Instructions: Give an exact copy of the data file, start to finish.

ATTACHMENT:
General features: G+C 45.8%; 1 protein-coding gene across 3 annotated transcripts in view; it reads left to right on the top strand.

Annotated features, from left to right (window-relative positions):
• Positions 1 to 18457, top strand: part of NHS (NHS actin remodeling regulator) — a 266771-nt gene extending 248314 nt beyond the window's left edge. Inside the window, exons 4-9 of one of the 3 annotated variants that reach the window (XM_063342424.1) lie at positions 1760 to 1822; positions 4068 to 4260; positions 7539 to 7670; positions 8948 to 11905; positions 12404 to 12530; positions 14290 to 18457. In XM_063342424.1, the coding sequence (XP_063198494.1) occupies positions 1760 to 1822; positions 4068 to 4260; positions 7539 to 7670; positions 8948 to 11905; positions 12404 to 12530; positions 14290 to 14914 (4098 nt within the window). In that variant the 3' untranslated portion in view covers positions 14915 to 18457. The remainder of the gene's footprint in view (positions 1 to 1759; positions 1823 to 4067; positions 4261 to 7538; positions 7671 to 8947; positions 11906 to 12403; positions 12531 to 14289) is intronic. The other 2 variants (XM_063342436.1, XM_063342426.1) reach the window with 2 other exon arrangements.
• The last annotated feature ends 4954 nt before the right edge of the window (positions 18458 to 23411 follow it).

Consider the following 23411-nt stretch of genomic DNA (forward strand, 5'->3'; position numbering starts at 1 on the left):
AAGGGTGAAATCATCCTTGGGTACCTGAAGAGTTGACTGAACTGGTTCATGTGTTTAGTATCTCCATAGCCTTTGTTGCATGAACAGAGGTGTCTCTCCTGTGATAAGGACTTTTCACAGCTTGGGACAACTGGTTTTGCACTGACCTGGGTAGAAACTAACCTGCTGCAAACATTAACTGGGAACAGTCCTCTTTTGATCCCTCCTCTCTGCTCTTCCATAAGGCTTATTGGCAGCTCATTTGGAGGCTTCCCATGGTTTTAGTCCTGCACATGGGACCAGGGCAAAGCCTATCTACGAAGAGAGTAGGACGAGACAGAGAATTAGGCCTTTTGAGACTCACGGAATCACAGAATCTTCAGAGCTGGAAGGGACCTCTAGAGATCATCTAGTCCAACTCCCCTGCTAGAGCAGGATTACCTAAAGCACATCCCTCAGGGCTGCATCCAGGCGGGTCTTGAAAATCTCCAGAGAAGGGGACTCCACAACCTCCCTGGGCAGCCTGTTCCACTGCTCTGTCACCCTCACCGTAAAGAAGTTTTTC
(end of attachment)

General features: G+C 45.8%; 1 protein-coding gene across 3 annotated transcripts in view; it reads left to right on the top strand.

Annotated features, from left to right (window-relative positions):
• Positions 1 to 18457, top strand: part of NHS (NHS actin remodeling regulator) — a 266771-nt gene extending 248314 nt beyond the window's left edge. Inside the window, exons 4-9 of one of the 3 annotated variants that reach the window (XM_063342424.1) lie at positions 1760 to 1822; positions 4068 to 4260; positions 7539 to 7670; positions 8948 to 11905; positions 12404 to 12530; positions 14290 to 18457. In XM_063342424.1, the coding sequence (XP_063198494.1) occupies positions 1760 to 1822; positions 4068 to 4260; positions 7539 to 7670; positions 8948 to 11905; positions 12404 to 12530; positions 14290 to 14914 (4098 nt within the window). In that variant the 3' untranslated portion in view covers positions 14915 to 18457. The remainder of the gene's footprint in view (positions 1 to 1759; positions 1823 to 4067; positions 4261 to 7538; positions 7671 to 8947; positions 11906 to 12403; positions 12531 to 14289) is intronic. The other 2 variants (XM_063342436.1, XM_063342426.1) reach the window with 2 other exon arrangements.
• The last annotated feature ends 4954 nt before the right edge of the window (positions 18458 to 23411 follow it).

Consider the following 23411-nt stretch of genomic DNA (forward strand, 5'->3'; position numbering starts at 1 on the left):
AAGGGTGAAATCATCCTTGGGTACCTGAAGAGTTGACTGAACTGGTTCATGTGTTTAGTATCTCCATAGCCTTTGTTGCATGAACAGAGGTGTCTCTCCTGTGATAAGGACTTTTCACAGCTTGGGACAACTGGTTTTGCACTGACCTGGGTAGAAACTAACCTGCTGCAAACATTAACTGGGAACAGTCCTCTTTTGATCCCTCCTCTCTGCTCTTCCATAAGGCTTATTGGCAGCTCATTTGGAGGCTTCCCATGGTTTTAGTCCTGCACATGGGACCAGGGCAAAGCCTATCTACGAAGAGAGTAGGACGAGACAGAGAATTAGGCCTTTTGAGACTCACGGAATCACAGAATCTTCAGAGCTGGAAGGGACCTCTAGAGATCATCTAGTCCAACTCCCCTGCTAGAGCAGGATTACCTAAAGCACATCCCTCAGGGCTGCATCCAGGCGGGTCTTGAAAATCTCCAGAGAAGGGGACTCCACAACCTCCCTGGGCAGCCTGTTCCACTGCTCTGTCACCCTCACCGTAAAGAAGTTTTTC